The Classic Apple Pie...and a magical night in Vermont

Amazing!  In the Babble food blog voting you all have moved me from #197 to #28.  We are in the last weeks of voting.  If you enjoy "Snippets" will you   Click here or on the side link to the right.

 Thank You!

If I need a reason to fall in love with my husband all over again, I just have to watch his face crinkle in smiles as he deftly removes one of his "famous" apple pies from the oven.

In each location where we have lived, my husband seems to amass a bevy of admirers who swoon over  the indelible mark left after  sampling a wedge of his apple pie.

A woman can pull pie after pie out of the oven and stand there proudly anticipating a glory of praises.  A man pulls a pie out of the  oven and... angels begin to sing on high...women bat their lashes alluringly...strangers fawn with unabashed eulogy.

This swooning and fawning over my 'better's half's' pie making culinary feats was particularly evident when we lived in Japan.

It is quite customary there to bring a gift or token of appreciation when visiting others.  In fact, there are entire shops brimming with bundled packages of various whatnots to purchase just for these social occasions. 

Often, we were at  loss for what to bring to our new friends.  It seemed that most everything one could find in the U.S. could be found in Japan.

So, Patrick thought a bonafide American stamped homemade "apple pie" would be a nice gesture ~ offering something of our culture when we went visiting.  

Upon arriving at the houses of our newly acquainted Japanese friends, the scene repeated itself over and over...

I was cast aside stood in the shadow of my husband.  He, with his coying smirk crinkled grin, twinkling eyes, and rosy pie in hand~ filling a room with its heady aromas of cinnamon, apples, and various spices~ basked in the  blandishments, accolades, and outright drooling that commenced.  

I believe I could have waved the crowds over to our car and theatrically deftly changed a flat tire within minutes.  Or... shrewdly unwired a faulty electrical socket and skillfully rewired it within seconds...and ...hardly an eyelash would have batted.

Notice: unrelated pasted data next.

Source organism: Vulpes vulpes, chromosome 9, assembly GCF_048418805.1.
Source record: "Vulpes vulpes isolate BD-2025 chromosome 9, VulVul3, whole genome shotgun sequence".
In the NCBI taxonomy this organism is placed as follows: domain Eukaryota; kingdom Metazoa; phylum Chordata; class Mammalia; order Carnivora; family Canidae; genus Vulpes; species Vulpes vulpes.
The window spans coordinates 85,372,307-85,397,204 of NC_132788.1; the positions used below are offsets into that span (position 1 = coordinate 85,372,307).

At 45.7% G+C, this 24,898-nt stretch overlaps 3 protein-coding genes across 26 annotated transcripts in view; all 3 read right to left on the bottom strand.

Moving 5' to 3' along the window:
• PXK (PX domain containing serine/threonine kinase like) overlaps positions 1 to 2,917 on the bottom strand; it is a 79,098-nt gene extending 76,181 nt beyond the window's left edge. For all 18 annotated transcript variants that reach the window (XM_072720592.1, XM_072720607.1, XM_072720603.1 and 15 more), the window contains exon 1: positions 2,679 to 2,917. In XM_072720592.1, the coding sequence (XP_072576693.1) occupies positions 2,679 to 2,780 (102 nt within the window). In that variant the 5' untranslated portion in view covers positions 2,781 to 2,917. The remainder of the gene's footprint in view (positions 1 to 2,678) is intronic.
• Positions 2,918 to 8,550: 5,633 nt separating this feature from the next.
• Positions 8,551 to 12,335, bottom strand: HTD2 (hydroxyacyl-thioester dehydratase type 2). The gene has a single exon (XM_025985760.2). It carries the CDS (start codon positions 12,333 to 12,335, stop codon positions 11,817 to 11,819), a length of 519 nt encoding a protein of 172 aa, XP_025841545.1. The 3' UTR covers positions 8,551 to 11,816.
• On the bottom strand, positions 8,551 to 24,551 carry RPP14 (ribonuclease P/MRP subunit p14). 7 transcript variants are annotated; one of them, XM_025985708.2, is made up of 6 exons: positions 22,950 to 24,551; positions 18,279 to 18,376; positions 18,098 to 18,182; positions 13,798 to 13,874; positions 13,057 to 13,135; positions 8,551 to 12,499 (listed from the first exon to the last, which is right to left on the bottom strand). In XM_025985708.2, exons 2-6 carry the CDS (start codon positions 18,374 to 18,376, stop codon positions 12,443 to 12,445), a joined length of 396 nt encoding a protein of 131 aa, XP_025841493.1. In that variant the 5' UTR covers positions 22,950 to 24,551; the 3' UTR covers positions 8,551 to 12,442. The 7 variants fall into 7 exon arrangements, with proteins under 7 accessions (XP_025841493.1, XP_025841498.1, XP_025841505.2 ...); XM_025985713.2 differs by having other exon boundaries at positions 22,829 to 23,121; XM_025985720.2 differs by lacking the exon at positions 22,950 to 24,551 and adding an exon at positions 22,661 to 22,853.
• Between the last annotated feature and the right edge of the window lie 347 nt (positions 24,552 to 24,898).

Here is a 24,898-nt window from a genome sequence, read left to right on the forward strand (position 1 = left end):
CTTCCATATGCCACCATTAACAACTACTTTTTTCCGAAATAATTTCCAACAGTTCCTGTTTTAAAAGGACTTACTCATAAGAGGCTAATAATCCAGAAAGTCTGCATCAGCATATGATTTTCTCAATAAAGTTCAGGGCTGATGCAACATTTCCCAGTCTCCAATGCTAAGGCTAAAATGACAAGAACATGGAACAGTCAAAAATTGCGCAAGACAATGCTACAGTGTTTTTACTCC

Hardly an eye would have twinkled or an "oooooh" would wax lyrical upon my unorthodox female deportment. {...said with a french accent...deeya-port-mon}

My husband, after initial apple pie deliveries, was stalked sought after the bulk of our time living in Japan, I tell you.  His pies were anticipated at every gathering we attended.  I was but his mere shadow fading into the background who simply documented the followers that he amassed like birds fluttering to a feeder.

Who knows if they even liked the classic spices and flavors of our apple pie.  Finding cinnamon anywhere in Japan is a feat!  In addition, he was  asked on several occasions to demonstrate pie crust making to a small audience of eager groupees learners.  

Put a pie in a man's hands and watch the processions of admirers follow!

Now it may seem that I am the jealous type.  I might possibly just have slightly given that accurate vague impression of myself.  Truly, it must be transparent how green with envy proud I am of my husband's culinary pie-making abilities?  Hmmmm?

So, right before the Thanksgiving festivities, I endowed him with the honor of holiday pie making.  He was to stay home and make pie crusts and fillings tirelessly in the kitchen while M. and I flew off to New England to galavant  all over the incredibly bucolic landscapes of 


"What!?" you say.  "Phfft..." I respond.   I didn't think it terribly harsh.   After all, I didn't have any fans guests to please.  Thanksgiving would fall mere days after our college road trip.  Someone had to keep the pie eating crowds happy.

Someone had to do the dirty work of dragging one's high school senior from one college campus to another.  Oh, and dirty work indeed it was!  Tee hee...

Vermont!  We laboriously drove up and down over the country roads that linked one campus to another until we found the campuses on her college list that resided in the state of Vermont.

We managed to bear the sights of sweeping vistas of fall foliage, old rickety barns oozing with the charm of bygone days, and a riveting moonscape that required stopping alongside the road and forcing ourselves to marvel at its luminous sight.

We had read about Vermont "sugar shacks" but had never had the occasion to actually  see one.  However, we chanced upon this field {above} and were later told  that this was indeed a 'sugar shack'.  It is right up close to the woods so that the maple sap can be easily carried to the shack for boiling.

As night fell on the lovely hills of Vermont, we drove further and further north.  Heavy pillows of clouds blanketed the peaks, softening the landscape and creating a very ethereal effect.

I just knew the hours of highway driving from one enchanting little New England town to another was going to be a delightful physical challenge for me.  I figured we would get road weary at some point on this trip.

So, before departing on our whirlwind  college trip, I turned to my trusted travel guide, Karen Brown, for a recommendation of a respite, a refuge, in this sylvan landscape of Vermont.  

I  fingered one of her recommendations in Vermont and booked a stay at "The Whitford House Inn".

It was inky black when our tires crunched up the country road leading to The Whitford House Inn.  Swirls of light snow settled into wisps of light mist as we neared the inn.